Most vulnerable to low-tech fraud generation named

Millennials are somewhat safe from most defrauding techniques compared to their younger and elder counterparts

low-tech fraud

Most vulnerable to low-tech fraud generation named. Source: shutterstock.com

GlobalData says that as long as cash is slowly becoming less relevant, hacking someone’s bank account will become more of a daily deal. Although more people use devices to manage their finances doesn’t mean that physical money or ATM machines will stop existing.

One constant trend to observe is the fact that both the Older Generation and Gen Z are much more prone to being the victims of confidence tricks than other generations. Regardless of how knowledgeable they might or might not be, people who are either very young or very old still seem to be more trusting than others. Older generations are also more vulnerable to being defrauded at merchant locations through skimming techniques, i.e. where a merchant charges more than the actual price of a product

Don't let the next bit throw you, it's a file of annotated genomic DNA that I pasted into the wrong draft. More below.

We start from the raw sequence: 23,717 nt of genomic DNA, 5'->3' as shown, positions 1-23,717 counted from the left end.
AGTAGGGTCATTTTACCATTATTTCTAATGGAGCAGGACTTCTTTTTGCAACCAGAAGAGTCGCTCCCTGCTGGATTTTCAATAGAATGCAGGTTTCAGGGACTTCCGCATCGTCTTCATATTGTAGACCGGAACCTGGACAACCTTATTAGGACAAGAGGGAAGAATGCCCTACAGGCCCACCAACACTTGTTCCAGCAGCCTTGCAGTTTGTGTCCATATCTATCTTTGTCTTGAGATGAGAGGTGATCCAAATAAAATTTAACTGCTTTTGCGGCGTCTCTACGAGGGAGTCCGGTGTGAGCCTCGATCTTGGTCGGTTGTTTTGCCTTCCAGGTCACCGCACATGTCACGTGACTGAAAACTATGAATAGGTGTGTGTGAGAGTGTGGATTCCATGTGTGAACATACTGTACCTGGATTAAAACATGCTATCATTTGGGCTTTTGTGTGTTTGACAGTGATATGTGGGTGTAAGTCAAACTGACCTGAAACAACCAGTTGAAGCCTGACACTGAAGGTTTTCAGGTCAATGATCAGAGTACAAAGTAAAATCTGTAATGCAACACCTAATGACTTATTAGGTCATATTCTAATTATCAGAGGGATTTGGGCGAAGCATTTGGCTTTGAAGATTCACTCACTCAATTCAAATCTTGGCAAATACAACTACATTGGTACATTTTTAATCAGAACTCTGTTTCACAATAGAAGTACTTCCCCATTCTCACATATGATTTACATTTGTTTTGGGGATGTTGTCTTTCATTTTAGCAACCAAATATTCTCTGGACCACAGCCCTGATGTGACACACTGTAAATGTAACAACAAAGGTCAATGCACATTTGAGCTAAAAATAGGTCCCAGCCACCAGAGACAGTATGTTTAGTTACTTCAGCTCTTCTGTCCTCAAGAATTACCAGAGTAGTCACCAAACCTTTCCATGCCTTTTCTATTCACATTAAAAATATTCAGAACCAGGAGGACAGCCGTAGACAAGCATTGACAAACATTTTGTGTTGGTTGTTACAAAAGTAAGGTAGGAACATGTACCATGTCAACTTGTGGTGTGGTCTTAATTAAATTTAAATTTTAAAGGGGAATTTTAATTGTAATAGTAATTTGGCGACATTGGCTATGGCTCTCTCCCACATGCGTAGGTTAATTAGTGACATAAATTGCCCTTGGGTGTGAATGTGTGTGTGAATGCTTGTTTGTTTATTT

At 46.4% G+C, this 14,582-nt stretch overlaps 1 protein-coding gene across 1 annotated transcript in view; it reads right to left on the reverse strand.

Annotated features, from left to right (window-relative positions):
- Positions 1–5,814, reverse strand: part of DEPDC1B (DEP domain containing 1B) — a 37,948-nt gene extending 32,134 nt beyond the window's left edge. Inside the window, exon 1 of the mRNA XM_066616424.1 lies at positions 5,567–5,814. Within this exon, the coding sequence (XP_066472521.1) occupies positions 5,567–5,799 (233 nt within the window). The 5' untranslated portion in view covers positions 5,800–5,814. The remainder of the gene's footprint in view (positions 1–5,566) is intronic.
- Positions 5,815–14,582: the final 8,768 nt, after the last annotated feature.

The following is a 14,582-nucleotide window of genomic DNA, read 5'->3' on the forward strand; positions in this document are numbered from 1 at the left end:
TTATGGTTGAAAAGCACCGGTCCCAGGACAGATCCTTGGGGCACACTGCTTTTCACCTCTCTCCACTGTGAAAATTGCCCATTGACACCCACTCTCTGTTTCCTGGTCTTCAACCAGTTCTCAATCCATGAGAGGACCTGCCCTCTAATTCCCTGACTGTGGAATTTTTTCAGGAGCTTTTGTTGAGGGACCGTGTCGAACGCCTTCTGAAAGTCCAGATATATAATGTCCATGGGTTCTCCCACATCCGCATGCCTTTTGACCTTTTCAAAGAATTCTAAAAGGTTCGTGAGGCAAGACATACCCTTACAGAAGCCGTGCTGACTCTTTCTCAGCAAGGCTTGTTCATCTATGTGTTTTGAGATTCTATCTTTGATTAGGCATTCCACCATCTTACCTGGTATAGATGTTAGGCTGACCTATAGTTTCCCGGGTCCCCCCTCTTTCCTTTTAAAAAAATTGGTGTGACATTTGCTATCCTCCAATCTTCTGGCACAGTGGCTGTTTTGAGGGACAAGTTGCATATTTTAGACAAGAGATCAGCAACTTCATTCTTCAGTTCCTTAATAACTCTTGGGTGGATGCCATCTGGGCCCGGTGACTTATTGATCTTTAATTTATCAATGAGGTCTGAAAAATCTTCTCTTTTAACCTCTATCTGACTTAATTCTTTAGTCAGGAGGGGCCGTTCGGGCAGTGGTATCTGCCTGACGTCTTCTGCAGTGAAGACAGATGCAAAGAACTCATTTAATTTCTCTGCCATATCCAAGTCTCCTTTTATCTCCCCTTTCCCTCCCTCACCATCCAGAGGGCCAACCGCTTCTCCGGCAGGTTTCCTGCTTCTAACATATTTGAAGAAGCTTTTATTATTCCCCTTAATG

Vlad Totia, Payments Analyst at GlobalData

The research reveals that fraud will naturally go to the point of least resistance as long as encryption and security techniques are remaining complex.

The chart presents various consumer groups’ vulnerability to different kinds of online banking fraud, with Generation Z most susceptible to losing their purse or wallet.

Millennials consider having their telephone banking details stolen as the biggest vulnerability, sharing the proportion with Gen Z.

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